Cache busting of CSS/JS

I’m not sure if this is out of scope for Hugo, but I thought I’d mention it here to get some input.

As a way to being able to use far future expire headers on CSS and JS files, I’ve been using a method of adding a date to the filename, like: style.20141003.csswhich has served me well. It’s easy to set up a rewrite on the server to just route it to style.css.

Since a rewrite like that isn’t possible on a static server such as S3 (as far as I know at least), I was thinking of a way to solve it on Hugo generation instead, but haven’t been able to figure out a way. It would basically need to rename the file on copy.

The most straight forward solution would be to use the query string way of style.css?v123, but the last time I checked it wasn’t recommended due to issues with some proxies. That way should be possible to do quite easily right now with Hugo though.

Any other ideas?

1 Like

This seems to work well:

<link rel="stylesheet" href="/static/css/style.css?{{ .Now.Unix }}">

Probably related to this topic - but in the current situation it’s not uncommon to combine Hugo with build tools like Grunt or Gulp, which have plenty of tools for this (I use a plugin that put a content MD5 hash into the filenames).

Yeah, you’re right. I probably need to finally learn one of those systems.

I do eventually want to add some of these features into Hugo, but only when it makes sense. These other tools do a great job already. I think it’s only good to add to hugo when no configuration is needed. As soon as we add a feature that requires a bunch of extra configuration then I feel they are better served in a separate program.


This stuff just makes me sad. Cache busting resource URLs kills innocent http puppies. Cache should be a server configuration issue not something for HTML link/script tags.

Of course this breaks the beauty of Hugo’s single binary install. But for ,

I agree that caching should be configured on the server, but cache busting is useful when we site updates available quickly. Also cache busting allows for longer TTLs on content, which helps

@bep is there a way for me to “inject” data into a hugo build session? I have looked, and did not find anything. I am thinking my build tool (make) could generate a build number, which it would use to name css/js resources. I just don’t see a way to get the build number into the hugo templates. If it could be injected into hugo as a key-value pair, and be available in .Site or a new sub variable in .Site.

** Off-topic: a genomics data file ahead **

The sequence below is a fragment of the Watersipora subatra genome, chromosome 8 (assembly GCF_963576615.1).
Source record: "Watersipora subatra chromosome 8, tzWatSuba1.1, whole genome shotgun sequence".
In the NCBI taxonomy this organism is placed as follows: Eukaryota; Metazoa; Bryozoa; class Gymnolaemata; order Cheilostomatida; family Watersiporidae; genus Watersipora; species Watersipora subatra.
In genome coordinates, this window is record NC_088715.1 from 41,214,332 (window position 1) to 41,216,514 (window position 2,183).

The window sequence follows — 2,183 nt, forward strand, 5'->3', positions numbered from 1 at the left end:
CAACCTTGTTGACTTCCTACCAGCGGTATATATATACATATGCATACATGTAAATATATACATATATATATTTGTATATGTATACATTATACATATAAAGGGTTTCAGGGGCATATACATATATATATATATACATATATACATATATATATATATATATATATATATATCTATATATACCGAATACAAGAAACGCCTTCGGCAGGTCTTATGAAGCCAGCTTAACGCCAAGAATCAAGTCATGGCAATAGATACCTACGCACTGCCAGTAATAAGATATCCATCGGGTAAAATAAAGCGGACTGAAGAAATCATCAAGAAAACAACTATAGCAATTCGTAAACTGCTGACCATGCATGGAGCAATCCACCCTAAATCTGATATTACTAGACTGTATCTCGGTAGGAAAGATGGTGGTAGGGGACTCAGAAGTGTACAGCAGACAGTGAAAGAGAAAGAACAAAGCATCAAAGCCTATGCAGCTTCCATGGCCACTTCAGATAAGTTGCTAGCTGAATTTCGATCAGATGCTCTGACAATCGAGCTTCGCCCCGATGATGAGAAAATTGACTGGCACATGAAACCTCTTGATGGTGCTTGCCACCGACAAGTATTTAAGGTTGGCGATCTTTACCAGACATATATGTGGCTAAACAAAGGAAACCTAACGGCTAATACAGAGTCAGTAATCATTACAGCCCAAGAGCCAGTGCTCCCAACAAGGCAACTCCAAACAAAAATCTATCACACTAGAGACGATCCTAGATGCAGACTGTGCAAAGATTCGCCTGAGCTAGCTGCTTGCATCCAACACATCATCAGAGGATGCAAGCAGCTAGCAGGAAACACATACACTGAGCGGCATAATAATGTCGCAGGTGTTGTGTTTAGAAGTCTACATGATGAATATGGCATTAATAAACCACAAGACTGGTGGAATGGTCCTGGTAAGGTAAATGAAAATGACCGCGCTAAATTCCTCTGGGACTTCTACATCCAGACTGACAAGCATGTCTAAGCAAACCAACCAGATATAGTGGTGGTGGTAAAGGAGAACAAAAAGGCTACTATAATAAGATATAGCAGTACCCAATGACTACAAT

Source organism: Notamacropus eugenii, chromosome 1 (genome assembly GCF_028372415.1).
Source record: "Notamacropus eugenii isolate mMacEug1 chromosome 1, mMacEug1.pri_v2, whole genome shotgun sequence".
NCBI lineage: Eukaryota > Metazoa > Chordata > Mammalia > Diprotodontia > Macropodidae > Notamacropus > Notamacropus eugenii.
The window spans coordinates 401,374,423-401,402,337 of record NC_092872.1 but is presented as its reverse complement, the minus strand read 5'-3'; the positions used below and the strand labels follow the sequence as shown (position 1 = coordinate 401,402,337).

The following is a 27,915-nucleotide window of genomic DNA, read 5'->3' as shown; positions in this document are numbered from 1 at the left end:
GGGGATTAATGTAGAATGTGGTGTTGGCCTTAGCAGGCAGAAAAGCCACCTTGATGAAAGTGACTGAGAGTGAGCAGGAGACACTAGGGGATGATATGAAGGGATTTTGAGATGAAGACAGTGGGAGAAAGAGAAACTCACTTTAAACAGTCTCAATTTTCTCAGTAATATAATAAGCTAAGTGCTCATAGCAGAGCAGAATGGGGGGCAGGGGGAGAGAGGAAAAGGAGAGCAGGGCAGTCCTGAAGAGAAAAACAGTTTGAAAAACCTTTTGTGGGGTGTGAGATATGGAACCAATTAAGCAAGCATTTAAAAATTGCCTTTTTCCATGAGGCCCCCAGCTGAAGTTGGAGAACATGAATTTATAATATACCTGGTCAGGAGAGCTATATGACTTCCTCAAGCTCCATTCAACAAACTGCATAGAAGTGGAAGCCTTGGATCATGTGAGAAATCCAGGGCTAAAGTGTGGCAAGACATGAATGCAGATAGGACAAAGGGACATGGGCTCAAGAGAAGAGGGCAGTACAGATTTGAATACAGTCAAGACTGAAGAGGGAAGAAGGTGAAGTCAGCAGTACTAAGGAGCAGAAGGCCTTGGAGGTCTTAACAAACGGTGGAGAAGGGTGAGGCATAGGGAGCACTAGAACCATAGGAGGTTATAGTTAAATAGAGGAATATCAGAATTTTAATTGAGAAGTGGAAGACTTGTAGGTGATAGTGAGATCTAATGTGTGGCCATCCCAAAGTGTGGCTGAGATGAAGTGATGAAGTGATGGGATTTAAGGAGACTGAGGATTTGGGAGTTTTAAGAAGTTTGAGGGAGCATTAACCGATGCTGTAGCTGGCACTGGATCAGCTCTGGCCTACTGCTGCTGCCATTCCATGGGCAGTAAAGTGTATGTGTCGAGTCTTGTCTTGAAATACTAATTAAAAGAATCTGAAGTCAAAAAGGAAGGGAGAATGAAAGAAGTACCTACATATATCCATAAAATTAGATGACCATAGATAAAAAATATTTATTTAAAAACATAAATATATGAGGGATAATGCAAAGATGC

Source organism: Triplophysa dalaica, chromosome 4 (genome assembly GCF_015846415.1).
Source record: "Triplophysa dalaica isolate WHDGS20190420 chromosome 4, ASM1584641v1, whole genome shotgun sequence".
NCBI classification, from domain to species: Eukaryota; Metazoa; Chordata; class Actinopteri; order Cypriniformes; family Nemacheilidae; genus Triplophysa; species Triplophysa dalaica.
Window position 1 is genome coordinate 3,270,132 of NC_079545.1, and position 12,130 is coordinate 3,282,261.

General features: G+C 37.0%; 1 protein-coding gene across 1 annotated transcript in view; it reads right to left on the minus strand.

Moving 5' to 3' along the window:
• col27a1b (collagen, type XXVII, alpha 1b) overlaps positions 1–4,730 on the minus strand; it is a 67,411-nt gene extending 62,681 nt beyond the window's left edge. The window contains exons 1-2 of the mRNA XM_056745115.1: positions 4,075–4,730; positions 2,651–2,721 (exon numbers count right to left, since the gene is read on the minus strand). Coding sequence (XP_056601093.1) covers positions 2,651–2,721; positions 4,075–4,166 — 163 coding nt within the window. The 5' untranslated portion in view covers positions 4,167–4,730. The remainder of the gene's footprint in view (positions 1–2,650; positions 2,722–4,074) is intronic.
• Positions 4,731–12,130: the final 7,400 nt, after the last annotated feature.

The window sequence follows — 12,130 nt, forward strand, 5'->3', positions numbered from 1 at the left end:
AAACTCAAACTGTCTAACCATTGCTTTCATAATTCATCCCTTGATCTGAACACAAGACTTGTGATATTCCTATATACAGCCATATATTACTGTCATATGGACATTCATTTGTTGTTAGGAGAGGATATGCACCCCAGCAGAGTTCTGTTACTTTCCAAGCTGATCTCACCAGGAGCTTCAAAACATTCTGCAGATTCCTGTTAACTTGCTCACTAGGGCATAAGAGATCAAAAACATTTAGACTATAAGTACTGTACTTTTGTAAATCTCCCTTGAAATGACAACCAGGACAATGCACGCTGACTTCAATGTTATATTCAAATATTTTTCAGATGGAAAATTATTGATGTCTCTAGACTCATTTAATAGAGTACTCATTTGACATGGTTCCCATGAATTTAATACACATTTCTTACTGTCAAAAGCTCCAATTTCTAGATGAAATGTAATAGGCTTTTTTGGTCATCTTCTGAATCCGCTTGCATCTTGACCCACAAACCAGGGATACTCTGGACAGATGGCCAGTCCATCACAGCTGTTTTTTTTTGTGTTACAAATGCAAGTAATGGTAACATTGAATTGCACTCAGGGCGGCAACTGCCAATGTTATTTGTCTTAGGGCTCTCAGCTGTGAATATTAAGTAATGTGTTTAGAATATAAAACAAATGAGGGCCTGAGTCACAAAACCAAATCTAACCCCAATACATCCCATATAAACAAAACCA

There an os env var templ func.

That could do the trick. I will try it out. Thank you.

@UkiahSmith, if you work out something elegant, I’m sure the community would like to see it.

I worked up a way to use getenv and make to automate css names for cache busting:

It generates a random number in make, puts it in the environment. Then a Hugo templates uses getenv to get the number, and puts it in the css name.


I wrote a small Go program to generate the sequence numbers, based on system time. See

Then I run a shell script:

#!/bin/bash -e
cd $(dirname $0)

timestamp=$(timestamp -base 36 -precision min -zero 2015-07-01)
echo "timestamp=$timestamp" | tee timestamp.cfg

mkdir -p $(dirname $OUT)
echo "timestamp: $timestamp" > $OUT

Then I use in my template partials, e.g.

This presumes there is a directory with name starting with a and containing the timestamp. This is achieved by putting the static files that are ‘far-future’ into static/a and making a symlink like this:

. timestamp.cfg
cd htdocs
ln -sv a a$timestamp

(which is also done in a script).

1 Like

A little crazy idea I had yesterday:

<link href="/layout.css?{{ slicestr (readFile "static/layout.css" | md5) 0 10 }}" rel="stylesheet">
1 Like

That looks ineffective. Another way would be to append .Now.Unix (epoch time) or something.

To append query strings isn’t proxy proof, indeed. Some proxies bypass requests using query strings.

To append epoch time is worst. It forces to download files that haven’t change.

My remark about the ineffectiveness was about the file reading and md5 calculation for every HTML file generated.

You’re right! I’m sorry.

In case Hugo gets a feature for cache busting (what I believe it should), the md5 needs caching until the last HTML be generated.

1 Like

Agree. Cache busting feature would be nice. I’m using {{ now.Unix }} for now.

This seems like a very good solution to me. Simple and effective. Why would you want anything else?